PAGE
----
I wonder what DBCReed of this parish thinks of that statement…. I mean where do you even begin.

    ‘That’s because too much money in circulation can undoubtedly deliver inflation. But that can and must be addressed by taxing sufficiently, especially if near full employment. If that is done the risk is averted.’

    So We’re going to issue People’s QE and then take it back in tax? Does the fat b%^&ard even read the first paragraph of his own post? He seems to have less short-term memory than my late goldfish (deceased 1992)

    ‘But I stress, if the money printed was used as an investment fund to create jobs in every constituency in the country it could do better still.’

    He’s at best Gordon Brown Mk II and at worst a straight retread of the USSR or contemporary North Korea. A dinosaur…..

  4. …the private sector has refused to create enough cash…

    I thought counterfeiting is a crime….how can I create cash in Spudworld and avoid a prison sentence?

  5. Lots of “Let us be clear” in that, a sure sign of quality bollocks and evasion.


    Nice one. I didn’t notice that.

  6. I think you missed “if V recovers”! It won’t as all the money went into illiquid assets (housing and property) which then either recirculated into more housing or functioned as someone’s savings and didn’t get spent except on financial assets and claims on future profits.

    The great unwind needs asset prices to fall. But they do and the powers that be take action to inflate them again.

    Welcome to the new normal.

  7. Ignoring Murf’s MMT bollox, what I’m getting from the comments above is that the benefits of QE (with hindsight) perhaps increasingly look to have been marginal, and that unwinding QE at some stage is likely to be a delicate process. Indeed, probably best if done over a longish period of time and ideally having started “a while back”?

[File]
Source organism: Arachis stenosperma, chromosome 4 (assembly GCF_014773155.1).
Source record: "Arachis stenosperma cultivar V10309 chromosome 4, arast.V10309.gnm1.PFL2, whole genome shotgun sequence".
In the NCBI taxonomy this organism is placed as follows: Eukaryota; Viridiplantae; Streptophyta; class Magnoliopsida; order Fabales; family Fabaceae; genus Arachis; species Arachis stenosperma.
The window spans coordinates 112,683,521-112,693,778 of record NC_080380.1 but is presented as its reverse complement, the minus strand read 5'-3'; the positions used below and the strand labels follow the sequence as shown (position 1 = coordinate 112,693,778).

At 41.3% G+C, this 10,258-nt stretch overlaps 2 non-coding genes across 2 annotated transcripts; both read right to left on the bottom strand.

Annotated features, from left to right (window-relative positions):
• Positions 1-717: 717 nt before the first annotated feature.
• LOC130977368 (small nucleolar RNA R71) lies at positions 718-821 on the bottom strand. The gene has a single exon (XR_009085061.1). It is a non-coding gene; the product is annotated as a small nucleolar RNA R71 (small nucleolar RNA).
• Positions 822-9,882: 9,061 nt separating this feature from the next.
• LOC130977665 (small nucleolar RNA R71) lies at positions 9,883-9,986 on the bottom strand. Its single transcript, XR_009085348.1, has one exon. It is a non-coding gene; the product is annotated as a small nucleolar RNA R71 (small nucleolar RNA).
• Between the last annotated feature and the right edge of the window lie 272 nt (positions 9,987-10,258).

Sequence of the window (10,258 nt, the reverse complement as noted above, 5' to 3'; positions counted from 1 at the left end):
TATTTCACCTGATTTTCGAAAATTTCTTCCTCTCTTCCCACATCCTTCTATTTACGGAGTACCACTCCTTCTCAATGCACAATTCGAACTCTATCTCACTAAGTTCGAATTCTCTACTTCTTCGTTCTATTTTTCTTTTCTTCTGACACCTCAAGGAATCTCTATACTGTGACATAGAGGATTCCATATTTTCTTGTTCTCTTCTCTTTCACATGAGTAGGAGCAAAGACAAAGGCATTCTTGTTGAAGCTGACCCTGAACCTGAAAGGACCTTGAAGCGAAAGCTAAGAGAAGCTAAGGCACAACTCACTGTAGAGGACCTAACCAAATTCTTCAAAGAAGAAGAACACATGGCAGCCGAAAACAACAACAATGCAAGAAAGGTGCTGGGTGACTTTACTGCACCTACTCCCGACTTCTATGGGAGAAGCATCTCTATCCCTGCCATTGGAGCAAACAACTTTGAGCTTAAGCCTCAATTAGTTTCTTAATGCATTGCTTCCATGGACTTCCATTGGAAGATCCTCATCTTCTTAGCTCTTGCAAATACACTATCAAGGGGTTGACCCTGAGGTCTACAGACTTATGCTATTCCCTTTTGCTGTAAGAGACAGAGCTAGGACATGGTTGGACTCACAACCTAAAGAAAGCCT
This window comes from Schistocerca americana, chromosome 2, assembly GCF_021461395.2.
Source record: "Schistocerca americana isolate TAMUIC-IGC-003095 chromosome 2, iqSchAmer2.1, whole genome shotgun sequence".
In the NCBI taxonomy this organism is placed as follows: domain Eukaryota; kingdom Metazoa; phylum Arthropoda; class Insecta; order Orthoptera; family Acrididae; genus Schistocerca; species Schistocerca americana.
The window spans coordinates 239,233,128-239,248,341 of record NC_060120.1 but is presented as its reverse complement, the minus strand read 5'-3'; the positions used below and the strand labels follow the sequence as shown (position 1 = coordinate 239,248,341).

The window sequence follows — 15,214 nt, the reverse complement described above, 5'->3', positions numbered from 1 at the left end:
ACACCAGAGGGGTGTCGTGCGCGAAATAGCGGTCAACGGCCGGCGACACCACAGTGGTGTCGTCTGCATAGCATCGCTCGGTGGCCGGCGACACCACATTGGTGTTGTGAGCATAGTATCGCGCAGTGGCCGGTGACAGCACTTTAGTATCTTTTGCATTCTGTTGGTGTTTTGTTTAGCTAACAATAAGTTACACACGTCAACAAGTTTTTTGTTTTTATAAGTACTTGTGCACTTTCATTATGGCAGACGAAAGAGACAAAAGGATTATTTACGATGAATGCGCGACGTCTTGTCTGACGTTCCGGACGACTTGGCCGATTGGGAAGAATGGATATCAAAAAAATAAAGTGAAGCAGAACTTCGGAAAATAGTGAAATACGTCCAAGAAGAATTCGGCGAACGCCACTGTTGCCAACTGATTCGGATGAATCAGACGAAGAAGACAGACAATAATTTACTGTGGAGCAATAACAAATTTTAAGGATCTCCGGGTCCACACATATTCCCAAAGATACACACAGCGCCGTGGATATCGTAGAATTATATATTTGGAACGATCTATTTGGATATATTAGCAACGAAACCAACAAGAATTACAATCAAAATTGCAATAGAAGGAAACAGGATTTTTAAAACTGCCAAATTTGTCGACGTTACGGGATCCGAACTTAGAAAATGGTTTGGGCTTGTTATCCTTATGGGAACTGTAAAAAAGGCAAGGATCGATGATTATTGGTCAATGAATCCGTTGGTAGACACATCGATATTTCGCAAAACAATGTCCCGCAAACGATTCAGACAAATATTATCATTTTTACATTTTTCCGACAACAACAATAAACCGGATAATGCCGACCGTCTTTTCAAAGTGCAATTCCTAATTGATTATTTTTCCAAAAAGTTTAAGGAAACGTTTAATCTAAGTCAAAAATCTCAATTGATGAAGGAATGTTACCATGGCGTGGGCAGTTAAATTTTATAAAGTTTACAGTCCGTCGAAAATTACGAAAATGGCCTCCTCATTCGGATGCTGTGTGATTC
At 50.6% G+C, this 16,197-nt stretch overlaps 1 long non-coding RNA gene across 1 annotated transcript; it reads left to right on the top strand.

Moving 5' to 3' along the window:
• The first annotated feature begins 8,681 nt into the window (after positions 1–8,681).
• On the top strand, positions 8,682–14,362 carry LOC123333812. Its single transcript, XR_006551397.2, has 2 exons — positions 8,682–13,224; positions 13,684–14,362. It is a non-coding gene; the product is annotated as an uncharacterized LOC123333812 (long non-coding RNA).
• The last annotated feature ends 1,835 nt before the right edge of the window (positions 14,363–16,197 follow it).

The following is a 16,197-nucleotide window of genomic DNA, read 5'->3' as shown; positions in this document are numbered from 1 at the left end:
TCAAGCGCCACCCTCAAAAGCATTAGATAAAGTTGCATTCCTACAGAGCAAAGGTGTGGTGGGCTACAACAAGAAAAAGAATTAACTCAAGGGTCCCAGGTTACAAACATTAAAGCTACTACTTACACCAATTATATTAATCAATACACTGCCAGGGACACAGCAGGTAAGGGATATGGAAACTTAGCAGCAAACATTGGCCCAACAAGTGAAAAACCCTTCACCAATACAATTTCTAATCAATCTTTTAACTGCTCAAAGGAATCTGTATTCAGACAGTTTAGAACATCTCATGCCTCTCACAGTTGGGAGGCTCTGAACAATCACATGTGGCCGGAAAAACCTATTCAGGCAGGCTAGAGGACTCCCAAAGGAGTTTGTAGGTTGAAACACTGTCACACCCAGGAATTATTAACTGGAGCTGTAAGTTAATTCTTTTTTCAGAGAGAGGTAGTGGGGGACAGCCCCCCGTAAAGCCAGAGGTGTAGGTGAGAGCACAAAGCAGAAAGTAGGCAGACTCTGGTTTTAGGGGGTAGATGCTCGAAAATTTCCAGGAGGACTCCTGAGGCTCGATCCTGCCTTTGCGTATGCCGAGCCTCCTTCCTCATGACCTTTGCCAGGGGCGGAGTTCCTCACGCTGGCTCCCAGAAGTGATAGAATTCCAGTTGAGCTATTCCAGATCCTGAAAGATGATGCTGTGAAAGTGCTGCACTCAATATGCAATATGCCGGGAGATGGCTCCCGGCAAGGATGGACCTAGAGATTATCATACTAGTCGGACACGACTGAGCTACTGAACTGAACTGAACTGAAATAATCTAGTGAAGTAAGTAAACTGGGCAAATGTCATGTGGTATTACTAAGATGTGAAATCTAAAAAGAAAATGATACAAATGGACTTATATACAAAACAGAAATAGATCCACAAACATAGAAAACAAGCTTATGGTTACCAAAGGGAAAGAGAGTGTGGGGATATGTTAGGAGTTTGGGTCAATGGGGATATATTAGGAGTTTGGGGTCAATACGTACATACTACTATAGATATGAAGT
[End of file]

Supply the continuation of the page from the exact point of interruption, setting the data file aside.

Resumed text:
8. We know how the unwinding will be done. The bonds mature and currently they buy more to keep up the stock. They’ll just stop the buying and it will gradually run off. They can also buy only some rather than all maturing and control the rate that way. But yes, several years is likely.

  9. Social Justice Warrior

    Part of the V in Tim’s (unconventional) definition of broad money came from Mortgage-Backed Securities issuance. It’s hard to see MBS volume in the UK ever recovering to anything like pre-crisis levels. So perhaps not all QE will need to be unwound.

  10. As I see it the QE caused inflation to rise during a period of negative inflation so the net result was the marginal inflation we have witnessed.
    As time goes on positive inflation may rear its ugly head again and rather than use the blunt instrument of interest rates to try to control it they can use the unwinding of QE.

    The inflation we are seeing at the moment is a result of the devaluation of the pound and is only transitory.

    I still think we are a way off any unwinding.

  11. Personally I like the fact that he has wound currency movements and the capital account into his framework.

    He is basically claiming to have solved (or at least have a workaround for) the impossible trinity.


  12. Tim

    Is MV=PQ actually resolved in real life, “In the wild” as you call it? I’m genuinely interested.